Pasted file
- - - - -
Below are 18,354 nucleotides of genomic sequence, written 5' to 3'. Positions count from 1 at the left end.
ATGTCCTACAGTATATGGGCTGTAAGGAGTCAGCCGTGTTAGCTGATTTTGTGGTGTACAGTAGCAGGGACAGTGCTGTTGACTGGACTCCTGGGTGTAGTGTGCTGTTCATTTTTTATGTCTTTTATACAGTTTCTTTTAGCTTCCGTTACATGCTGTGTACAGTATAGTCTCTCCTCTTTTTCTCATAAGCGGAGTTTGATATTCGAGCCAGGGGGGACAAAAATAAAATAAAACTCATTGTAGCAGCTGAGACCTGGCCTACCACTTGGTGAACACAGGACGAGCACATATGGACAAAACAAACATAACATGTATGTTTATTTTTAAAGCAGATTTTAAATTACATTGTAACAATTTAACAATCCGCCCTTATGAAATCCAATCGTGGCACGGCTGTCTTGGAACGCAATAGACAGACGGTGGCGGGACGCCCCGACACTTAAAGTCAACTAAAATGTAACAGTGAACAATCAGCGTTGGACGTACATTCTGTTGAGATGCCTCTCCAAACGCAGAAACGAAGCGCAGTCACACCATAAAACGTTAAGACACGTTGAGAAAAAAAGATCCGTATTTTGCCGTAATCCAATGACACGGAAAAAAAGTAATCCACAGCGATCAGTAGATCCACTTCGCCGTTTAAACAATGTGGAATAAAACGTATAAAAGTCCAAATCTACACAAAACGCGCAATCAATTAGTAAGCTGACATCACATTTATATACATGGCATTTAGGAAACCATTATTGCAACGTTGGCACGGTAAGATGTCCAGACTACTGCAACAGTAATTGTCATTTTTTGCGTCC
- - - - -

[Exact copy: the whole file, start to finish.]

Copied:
Below are 18,354 nucleotides of genomic sequence, written 5' to 3'. Positions count from 1 at the left end.
ATGTCCTACAGTATATGGGCTGTAAGGAGTCAGCCGTGTTAGCTGATTTTGTGGTGTACAGTAGCAGGGACAGTGCTGTTGACTGGACTCCTGGGTGTAGTGTGCTGTTCATTTTTTATGTCTTTTATACAGTTTCTTTTAGCTTCCGTTACATGCTGTGTACAGTATAGTCTCTCCTCTTTTTCTCATAAGCGGAGTTTGATATTCGAGCCAGGGGGGACAAAAATAAAATAAAACTCATTGTAGCAGCTGAGACCTGGCCTACCACTTGGTGAACACAGGACGAGCACATATGGACAAAACAAACATAACATGTATGTTTATTTTTAAAGCAGATTTTAAATTACATTGTAACAATTTAACAATCCGCCCTTATGAAATCCAATCGTGGCACGGCTGTCTTGGAACGCAATAGACAGACGGTGGCGGGACGCCCCGACACTTAAAGTCAACTAAAATGTAACAGTGAACAATCAGCGTTGGACGTACATTCTGTTGAGATGCCTCTCCAAACGCAGAAACGAAGCGCAGTCACACCATAAAACGTTAAGACACGTTGAGAAAAAAAGATCCGTATTTTGCCGTAATCCAATGACACGGAAAAAAAGTAATCCACAGCGATCAGTAGATCCACTTCGCCGTTTAAACAATGTGGAATAAAACGTATAAAAGTCCAAATCTACACAAAACGCGCAATCAATTAGTAAGCTGACATCACATTTATATACATGGCATTTAGGAAACCATTATTGCAACGTTGGCACGGTAAGATGTCCAGACTACTGCAACAGTAATTGTCATTTTTTGCGTCC